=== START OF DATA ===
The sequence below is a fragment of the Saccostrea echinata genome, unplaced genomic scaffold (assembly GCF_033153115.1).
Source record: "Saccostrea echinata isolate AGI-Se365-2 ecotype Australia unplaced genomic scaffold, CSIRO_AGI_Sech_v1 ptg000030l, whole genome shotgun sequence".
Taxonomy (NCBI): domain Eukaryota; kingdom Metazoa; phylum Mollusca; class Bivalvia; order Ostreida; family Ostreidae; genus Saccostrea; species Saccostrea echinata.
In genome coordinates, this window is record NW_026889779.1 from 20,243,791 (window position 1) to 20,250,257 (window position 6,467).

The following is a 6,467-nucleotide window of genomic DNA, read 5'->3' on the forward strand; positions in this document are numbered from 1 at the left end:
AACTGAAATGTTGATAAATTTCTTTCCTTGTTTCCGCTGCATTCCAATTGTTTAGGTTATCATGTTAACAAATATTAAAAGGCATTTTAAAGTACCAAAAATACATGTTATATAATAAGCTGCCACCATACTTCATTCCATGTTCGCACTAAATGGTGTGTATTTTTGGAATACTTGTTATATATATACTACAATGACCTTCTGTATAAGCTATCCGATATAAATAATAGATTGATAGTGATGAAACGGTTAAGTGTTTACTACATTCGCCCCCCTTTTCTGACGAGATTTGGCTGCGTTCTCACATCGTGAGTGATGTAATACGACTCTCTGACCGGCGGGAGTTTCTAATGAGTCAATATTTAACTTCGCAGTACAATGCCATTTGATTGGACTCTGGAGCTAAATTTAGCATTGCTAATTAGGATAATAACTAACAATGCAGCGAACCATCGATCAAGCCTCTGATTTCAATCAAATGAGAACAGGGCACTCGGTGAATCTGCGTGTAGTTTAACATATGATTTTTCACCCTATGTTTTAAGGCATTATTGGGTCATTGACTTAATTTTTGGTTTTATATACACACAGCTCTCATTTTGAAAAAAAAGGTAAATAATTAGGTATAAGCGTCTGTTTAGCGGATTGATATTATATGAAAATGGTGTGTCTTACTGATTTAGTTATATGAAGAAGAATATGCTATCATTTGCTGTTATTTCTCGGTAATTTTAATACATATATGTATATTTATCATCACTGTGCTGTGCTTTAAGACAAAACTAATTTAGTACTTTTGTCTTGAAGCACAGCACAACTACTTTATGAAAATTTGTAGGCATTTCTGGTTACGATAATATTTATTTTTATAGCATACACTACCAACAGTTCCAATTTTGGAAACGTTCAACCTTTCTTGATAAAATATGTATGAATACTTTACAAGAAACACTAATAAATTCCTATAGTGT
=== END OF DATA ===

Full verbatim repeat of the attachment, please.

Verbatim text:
The sequence below is a fragment of the Saccostrea echinata genome, unplaced genomic scaffold (assembly GCF_033153115.1).
Source record: "Saccostrea echinata isolate AGI-Se365-2 ecotype Australia unplaced genomic scaffold, CSIRO_AGI_Sech_v1 ptg000030l, whole genome shotgun sequence".
Taxonomy (NCBI): domain Eukaryota; kingdom Metazoa; phylum Mollusca; class Bivalvia; order Ostreida; family Ostreidae; genus Saccostrea; species Saccostrea echinata.
In genome coordinates, this window is record NW_026889779.1 from 20,243,791 (window position 1) to 20,250,257 (window position 6,467).

The following is a 6,467-nucleotide window of genomic DNA, read 5'->3' on the forward strand; positions in this document are numbered from 1 at the left end:
AACTGAAATGTTGATAAATTTCTTTCCTTGTTTCCGCTGCATTCCAATTGTTTAGGTTATCATGTTAACAAATATTAAAAGGCATTTTAAAGTACCAAAAATACATGTTATATAATAAGCTGCCACCATACTTCATTCCATGTTCGCACTAAATGGTGTGTATTTTTGGAATACTTGTTATATATATACTACAATGACCTTCTGTATAAGCTATCCGATATAAATAATAGATTGATAGTGATGAAACGGTTAAGTGTTTACTACATTCGCCCCCCTTTTCTGACGAGATTTGGCTGCGTTCTCACATCGTGAGTGATGTAATACGACTCTCTGACCGGCGGGAGTTTCTAATGAGTCAATATTTAACTTCGCAGTACAATGCCATTTGATTGGACTCTGGAGCTAAATTTAGCATTGCTAATTAGGATAATAACTAACAATGCAGCGAACCATCGATCAAGCCTCTGATTTCAATCAAATGAGAACAGGGCACTCGGTGAATCTGCGTGTAGTTTAACATATGATTTTTCACCCTATGTTTTAAGGCATTATTGGGTCATTGACTTAATTTTTGGTTTTATATACACACAGCTCTCATTTTGAAAAAAAAGGTAAATAATTAGGTATAAGCGTCTGTTTAGCGGATTGATATTATATGAAAATGGTGTGTCTTACTGATTTAGTTATATGAAGAAGAATATGCTATCATTTGCTGTTATTTCTCGGTAATTTTAATACATATATGTATATTTATCATCACTGTGCTGTGCTTTAAGACAAAACTAATTTAGTACTTTTGTCTTGAAGCACAGCACAACTACTTTATGAAAATTTGTAGGCATTTCTGGTTACGATAATATTTATTTTTATAGCATACACTACCAACAGTTCCAATTTTGGAAACGTTCAACCTTTCTTGATAAAATATGTATGAATACTTTACAAGAAACACTAATAAATTCCTATAGTGT